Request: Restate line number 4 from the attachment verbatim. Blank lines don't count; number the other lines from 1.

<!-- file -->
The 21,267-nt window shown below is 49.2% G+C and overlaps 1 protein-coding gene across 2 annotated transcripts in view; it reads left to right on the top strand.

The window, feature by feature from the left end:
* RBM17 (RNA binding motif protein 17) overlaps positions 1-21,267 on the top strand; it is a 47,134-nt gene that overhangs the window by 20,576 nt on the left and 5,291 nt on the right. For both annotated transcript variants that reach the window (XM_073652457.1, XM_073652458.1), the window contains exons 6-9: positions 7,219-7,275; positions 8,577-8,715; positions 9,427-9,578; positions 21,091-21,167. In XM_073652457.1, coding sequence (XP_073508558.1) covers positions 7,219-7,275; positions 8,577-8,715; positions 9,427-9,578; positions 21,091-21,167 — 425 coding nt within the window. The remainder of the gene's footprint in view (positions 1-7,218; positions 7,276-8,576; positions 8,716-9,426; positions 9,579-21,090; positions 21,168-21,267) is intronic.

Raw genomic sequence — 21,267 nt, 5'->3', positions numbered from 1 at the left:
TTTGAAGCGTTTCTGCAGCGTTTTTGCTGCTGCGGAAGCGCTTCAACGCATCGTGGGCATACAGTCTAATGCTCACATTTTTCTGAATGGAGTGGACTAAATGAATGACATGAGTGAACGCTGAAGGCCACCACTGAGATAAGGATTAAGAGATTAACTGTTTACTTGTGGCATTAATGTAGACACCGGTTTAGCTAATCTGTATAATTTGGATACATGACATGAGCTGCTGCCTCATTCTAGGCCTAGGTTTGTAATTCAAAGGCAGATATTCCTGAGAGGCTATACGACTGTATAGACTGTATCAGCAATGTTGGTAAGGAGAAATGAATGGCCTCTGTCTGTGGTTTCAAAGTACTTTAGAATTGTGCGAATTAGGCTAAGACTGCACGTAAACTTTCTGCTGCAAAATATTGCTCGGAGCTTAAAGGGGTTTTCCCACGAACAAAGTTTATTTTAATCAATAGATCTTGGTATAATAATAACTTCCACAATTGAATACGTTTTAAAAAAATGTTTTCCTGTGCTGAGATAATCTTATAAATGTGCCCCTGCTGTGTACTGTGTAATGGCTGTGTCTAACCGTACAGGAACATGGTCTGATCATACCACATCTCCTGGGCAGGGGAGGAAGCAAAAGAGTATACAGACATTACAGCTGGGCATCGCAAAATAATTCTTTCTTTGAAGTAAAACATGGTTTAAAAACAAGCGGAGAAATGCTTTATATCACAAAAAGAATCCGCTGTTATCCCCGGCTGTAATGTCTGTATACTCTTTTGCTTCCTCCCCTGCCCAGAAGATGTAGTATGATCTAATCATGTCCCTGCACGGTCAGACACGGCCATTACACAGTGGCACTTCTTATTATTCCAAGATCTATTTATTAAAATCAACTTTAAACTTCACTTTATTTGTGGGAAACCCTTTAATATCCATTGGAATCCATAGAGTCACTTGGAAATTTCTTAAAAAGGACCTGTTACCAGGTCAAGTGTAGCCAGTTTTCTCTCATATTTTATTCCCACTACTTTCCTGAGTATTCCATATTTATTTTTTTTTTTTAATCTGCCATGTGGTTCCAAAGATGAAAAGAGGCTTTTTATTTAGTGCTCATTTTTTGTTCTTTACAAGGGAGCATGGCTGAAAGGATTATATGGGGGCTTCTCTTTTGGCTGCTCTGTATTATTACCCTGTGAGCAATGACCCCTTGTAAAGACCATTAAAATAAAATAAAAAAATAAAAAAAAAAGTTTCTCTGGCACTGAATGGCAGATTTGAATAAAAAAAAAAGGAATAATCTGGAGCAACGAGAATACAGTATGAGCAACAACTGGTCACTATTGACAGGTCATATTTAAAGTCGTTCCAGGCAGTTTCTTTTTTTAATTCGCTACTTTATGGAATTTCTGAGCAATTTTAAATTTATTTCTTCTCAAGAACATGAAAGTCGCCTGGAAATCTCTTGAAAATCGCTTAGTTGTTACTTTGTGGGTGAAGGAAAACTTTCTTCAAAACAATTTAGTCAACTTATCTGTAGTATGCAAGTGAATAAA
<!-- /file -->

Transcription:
Raw genomic sequence — 21,267 nt, 5'->3', positions numbered from 1 at the left: